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The Jacks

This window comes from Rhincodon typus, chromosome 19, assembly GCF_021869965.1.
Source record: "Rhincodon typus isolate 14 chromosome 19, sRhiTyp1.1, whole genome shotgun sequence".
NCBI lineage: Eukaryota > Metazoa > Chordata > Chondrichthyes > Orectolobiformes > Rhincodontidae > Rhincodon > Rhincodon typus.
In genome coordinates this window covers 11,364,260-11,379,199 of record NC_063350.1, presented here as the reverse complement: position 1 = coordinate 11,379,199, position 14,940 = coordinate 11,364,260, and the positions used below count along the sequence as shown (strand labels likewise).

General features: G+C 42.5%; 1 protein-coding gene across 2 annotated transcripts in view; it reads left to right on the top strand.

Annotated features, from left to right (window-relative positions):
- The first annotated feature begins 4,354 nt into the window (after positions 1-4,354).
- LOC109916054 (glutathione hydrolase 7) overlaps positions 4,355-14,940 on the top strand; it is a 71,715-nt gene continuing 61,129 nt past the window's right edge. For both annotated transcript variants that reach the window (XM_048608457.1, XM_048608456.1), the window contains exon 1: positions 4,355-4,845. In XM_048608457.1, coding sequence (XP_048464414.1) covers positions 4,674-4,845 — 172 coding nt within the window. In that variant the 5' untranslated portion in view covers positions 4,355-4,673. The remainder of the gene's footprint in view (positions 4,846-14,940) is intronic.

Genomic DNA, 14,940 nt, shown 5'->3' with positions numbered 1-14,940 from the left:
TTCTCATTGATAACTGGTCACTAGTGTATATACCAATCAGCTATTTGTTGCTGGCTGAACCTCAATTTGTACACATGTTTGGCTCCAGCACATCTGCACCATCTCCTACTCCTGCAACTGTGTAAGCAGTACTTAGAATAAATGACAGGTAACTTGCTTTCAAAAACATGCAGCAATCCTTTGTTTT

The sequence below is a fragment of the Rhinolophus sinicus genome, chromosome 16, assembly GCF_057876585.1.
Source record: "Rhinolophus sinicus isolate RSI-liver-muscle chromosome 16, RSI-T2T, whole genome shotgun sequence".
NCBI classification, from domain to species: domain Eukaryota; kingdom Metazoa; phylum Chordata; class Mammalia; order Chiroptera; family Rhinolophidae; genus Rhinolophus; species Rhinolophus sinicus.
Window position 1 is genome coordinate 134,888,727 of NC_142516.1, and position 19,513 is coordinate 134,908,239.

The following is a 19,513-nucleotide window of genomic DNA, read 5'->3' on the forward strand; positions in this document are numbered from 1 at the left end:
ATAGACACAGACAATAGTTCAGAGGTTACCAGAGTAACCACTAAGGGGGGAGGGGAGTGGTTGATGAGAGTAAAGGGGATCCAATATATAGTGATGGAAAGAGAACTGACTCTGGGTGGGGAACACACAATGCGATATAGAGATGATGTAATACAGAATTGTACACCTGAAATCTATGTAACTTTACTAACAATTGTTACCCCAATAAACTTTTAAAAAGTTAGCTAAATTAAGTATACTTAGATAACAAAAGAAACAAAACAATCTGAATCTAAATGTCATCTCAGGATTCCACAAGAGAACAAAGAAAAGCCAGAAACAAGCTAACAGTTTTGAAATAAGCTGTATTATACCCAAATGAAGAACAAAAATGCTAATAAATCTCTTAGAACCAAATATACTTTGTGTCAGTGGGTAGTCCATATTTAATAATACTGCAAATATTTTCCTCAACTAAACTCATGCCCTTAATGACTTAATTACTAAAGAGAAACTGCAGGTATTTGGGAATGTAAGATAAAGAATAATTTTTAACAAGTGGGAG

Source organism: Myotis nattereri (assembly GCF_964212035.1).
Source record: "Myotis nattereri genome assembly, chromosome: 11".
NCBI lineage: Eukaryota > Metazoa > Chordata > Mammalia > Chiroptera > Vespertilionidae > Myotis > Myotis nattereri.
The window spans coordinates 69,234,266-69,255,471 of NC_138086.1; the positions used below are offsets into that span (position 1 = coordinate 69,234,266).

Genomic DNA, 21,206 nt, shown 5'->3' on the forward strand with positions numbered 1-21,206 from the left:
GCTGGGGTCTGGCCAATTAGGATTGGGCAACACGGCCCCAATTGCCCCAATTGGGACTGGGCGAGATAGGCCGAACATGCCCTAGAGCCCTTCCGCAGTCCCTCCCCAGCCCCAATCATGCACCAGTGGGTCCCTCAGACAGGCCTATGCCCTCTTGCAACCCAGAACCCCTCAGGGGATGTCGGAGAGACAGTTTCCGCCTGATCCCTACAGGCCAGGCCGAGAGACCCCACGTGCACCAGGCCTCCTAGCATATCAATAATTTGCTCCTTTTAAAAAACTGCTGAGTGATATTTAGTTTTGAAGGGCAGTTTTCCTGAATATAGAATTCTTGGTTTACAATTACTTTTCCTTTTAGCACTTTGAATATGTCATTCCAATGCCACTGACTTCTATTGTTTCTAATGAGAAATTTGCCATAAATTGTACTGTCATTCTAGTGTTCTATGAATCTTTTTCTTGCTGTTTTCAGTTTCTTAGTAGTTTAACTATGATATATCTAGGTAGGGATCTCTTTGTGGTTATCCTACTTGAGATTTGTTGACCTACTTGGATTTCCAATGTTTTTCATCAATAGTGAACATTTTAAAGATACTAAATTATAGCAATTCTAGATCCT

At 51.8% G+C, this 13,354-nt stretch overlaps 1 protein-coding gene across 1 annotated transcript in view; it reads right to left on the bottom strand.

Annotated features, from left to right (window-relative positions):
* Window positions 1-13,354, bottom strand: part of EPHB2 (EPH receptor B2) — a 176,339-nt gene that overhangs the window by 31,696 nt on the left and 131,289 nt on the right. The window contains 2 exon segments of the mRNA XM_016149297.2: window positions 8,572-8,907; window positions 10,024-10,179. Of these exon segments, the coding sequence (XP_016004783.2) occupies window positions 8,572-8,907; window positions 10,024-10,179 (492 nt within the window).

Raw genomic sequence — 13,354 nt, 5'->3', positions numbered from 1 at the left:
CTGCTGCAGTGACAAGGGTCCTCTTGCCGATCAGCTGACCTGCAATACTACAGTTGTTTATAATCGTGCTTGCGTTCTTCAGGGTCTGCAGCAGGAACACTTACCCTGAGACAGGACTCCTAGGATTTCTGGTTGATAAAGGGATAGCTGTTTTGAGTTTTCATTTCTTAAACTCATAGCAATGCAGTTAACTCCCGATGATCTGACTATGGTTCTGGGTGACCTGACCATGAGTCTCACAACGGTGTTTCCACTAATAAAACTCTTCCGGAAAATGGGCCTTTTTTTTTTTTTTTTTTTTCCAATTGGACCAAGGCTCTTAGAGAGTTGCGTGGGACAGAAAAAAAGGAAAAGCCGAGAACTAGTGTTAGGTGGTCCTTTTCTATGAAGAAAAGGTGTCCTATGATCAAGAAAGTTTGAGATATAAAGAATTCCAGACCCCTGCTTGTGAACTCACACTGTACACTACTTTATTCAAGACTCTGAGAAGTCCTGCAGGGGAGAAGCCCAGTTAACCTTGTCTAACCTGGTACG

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The Los Angeles-based Jacks were so good at covering popular hits of the day that their versions were often equal to (if not better than) the original versions. They were versatile in R&B, jump tunes, ballads, calypso songs, and recorded some of the greatest early rock & roll songs ever, including "Stranded in the Jungle" (released in June of 1956, and charting at number four R&B/number 15 pop). Mostly, though, the Jacks are remembered for recording under two names simultaneously: as the Jacks (for Modern) and the Cadets (for RPM). Each group had its own hits and each with a slightly different sound and musical direction. The Jacks/Cadets began as a gospel group during the late '40s in Los Angeles, under the guidance of former Dixie Hummingbirds' baritone Lloyd McGraw. In 1954, McGraw joined up with first tenor Austin "Ted" Taylor, lead and second tenor Aaron Collins (brother of Betty and Rosie Collins, who recorded as the Teen Queens), tenor Willie Davis, and Will "Dub" Jones (lead and bass), who possessed a stratospheric falsetto. The band on most of the group's sessions was lead by tenor saxophonist Maxwell Davis. It was Modern's Joe Bihari who came up with the idea of having one group with a split personality, envisioning the Jacks as a ballad harmony group utilizing the writing talents of Aaron Collins and the Cadets as an up-tempo and novelty song quintet who mostly covered other acts' material. As a rule, either Dub Jones or Aaron Collins sang lead on the Cadets recordings, while tenor Willie Davis fronted the Jacks. In late 1954, the quintet -- as the Cadets -- recorded a version of Nappy Brown's "Don't Be Angry" and a calypso-flavored cover of "Rolling Stone," which outsold the original by Excello's Marigolds. Later, the Cadets issued their third single, "I Cried," backed up singer Dolly Cooper on "My Man," Young Jessie on "Mary Lou," and Richard Berry on "Jelly Roll" and "God Gave Me You." By the summer of 1955, the Cadets had released "Annie Met Henry," a single that fell in line with the whole "Annie" craze created in the aftermath of Hank Ballard & the Midnighters' big hit "Work With Me Annie," which had been released some 16 months earlier and was still going strong. The public was quickly tiring of the whole "Annie" phenom, however, so DJs flipped over the 45 and gave the B-side, "So Will I," the push instead. The Cadets' next Modern release was "Do You Wanna Rock," an exciting up-tempo revision of the Drifters' big R&B hit (number two) "Whatcha Gonna Do." The song also had a big impact on Hank Ballard and provided the format for Chubby Checker's "The Twist." It was the Cadets' next single, the buoyant "How Soon," that scored the regional airplay and sales. In early 1956, Prentice Moreland replaced Ted Taylor (although he only recorded with the group on three early songs, he didn't usually perform with them), who had left the group for a solo career as a solo blues vocalist. By February, the Cadets had moved on to new cover material, including Elvis Presley's "Heartbreak Hotel" and the Willows' "Church Bells May Ring." Around this time, Aaron Collins brought his two little sisters, Rosie and Betty, to Joe Bihari with an original song called "Eddie My Love." By the spring, the Teen Queens had the number two R&B record in America with "Eddie," which also charted number 14 on the pop chart. One day, Bihari and arranger Maxwell Davis handed the group a beautiful ballad titled "Why Don't You Write Me?," the original of which -- by the Feathers -- was soon to be issued on the Showtime label. They quickly did a cover; the Feathers' original came out in the fourth week of April 1955 and the Jacks' copy came out one week later (on the Modern affiliate RPM). The flipside, Charlie Calhoun's "Smack Dab in the Middle," was actually cut as being by the Cadets and wound up on their first LP. Even though it was recorded by the same group, it was listed as being by the Cadets in keeping with the "two groups in one" philosophy. The Jacks' "Why Don't You Write Me?" hit the R&B charts on August 6th, and jumped up to number three R&B by September; it even managed to cross over to the pop charts to reach number 82, charting before the Cadets charted with their outlandish cover of "Stranded in the Jungle." When the ballad side began to break big in the pop field, Bihari immediately bumped the B-side and a second pressing was hastily issued with a ballad on the flipside, "My Darling." The instant that Bihari heard the Jay Hawks' "Stranded in the Jungle," a rough and ragged original that had been waxed first, then heard the version done by his own act, the Cadets, while in the studio, he knew that his group's was far superior. He quickly pressed up copies and got them to radio stations in strong regional markets across the country and into stores in those areas, before the Jay Hawks' even had a chance to make a move themselves. Released in June of 1956, the song shot up the charts, to number four R&B/number 15 pop. What would prove to be Prentice Moreland's only Cadets/Jacks recording session provided the group with a catch phrase of their own; he delivered the line "Great googly-moogly, let me outta here," on "Stranded in the Jungle." It was a line he had picked up from a Cincinnati DJ. Modern tried to forced Moreland to remain with the group instead of leaving for his own solo career, but Moreland quit anyway and was replaced by former Flairs baritone Thomas "Pete" Fox. Moreland later sang with the Colts and went on to become a single artist for various labels, recording for Edsel in 1959, Del-Fi Records' subsidiary Donna in 1960, and Challenge in 1962. Lloyd McCraw also left the group around this time. Subsequent Jacks/Cadets sides from 1956 failed to generate interest or sales for Modern, however. The Jacks tried again with a few original ballads and eventually hit with "Love Bandit," their last record of 1956, which was cut from the same cloth as "Stranded in the Jungle" and name-checked many of the outlaws and sheriffs of the Old West ("Frank James, Jesse James, and Billy the Kid...."). The Jacks never again achieved the measure of success that "Stranded" had achieved. In September of 1956, they tried again as the Cadets for "Dancin' Dan," a slightly altered version of the Dominoes big hit "Sixty-Minute Man," which featured "Dub" Jones on lead vocals. After that, they covered "Johnnie" (Johnnie Louise Richardson, later a member of the Jaynettes, of "Sally Go Round the Roses" fame) and "Joe"'s (Joe Rivers) "I'll Be Spinning," a number ten hit on the East Coast (number one in NY), distributed by Chess Records. The Cadets' quickly recorded cover version of "I'll Be Spinning" outsold the original, however, on the West Coast.. In February 1957, Modern issued Rockin' and Reelin', the Cadets' first LP, one of the very first R&B group LPs, which collected most of their previously released A and B-sides. In March, eight months after their last release and 22 months after the release of their only hit, RPM put out the Jacks' Jumpin' With the Jacks LP, which contained ten sides of which three ("You Belong To Me," "Do You Wanna Rock," and "Wiggie Waggie Woo") were released on singles by the Cadets. Another single called "Pretty Evey" was thought to be a Cadets release, and even listed incorrectly as such when it was issued in May 1957, but was actually Aaron singing lead with another obscure house group. By this time, Bihari and Modern had given up on the Jacks part of the equation and from that point on, the group was exclusively known as the Cadets. Their last RPM single was "Ring Chimes," issued in December 1957. By the turn of the new decade, the Cadets had been ready to call it a career. Will "Dub" Jones later became the main bass man for the mega-popular group the Coasters. Davis and Collins soon re-formed the Cadets, this time adding Thomas Miller (baritone) and George Hollis (bass), both previously of the Flares. The new Cadets signed with the Felsted label, a New York-based label headed by Walt McGuire. After two singles in 1960, they were ready to call it a career, but in name only; Randolph Jones later joined the group, substituting for Hollis on bass, and the quartet became the Peppers. They released one single, "One More Chance," on Ensign in 1961. That year, with Hollis back on bass, the group became the Flares (different spelling this time) on Felsted. Their third single for the label, the energetic dance record "Foot Stomping, Pt. 1," went to number 25 on the pop Charts (number 20 R&B). The group then signed to Press Records for seven more singles, all of which went nowhere. A year later (in 1962), Davis and ex-Cadet McCraw teamed to form the Thorables (Titanic Records); in total, there were six more recordings by the Flares and none went anywhere. 1964 and the British Invasion pretty much brought the end of the road for the Jacks/Cadets/Flares at this point. In the early '80s, Aaron Collins wrote songs for John Water's Hairspray. He passed away in 1998. Prentice Moreland and Lloyd McGraw have also passed away. ~ Bryan Thomas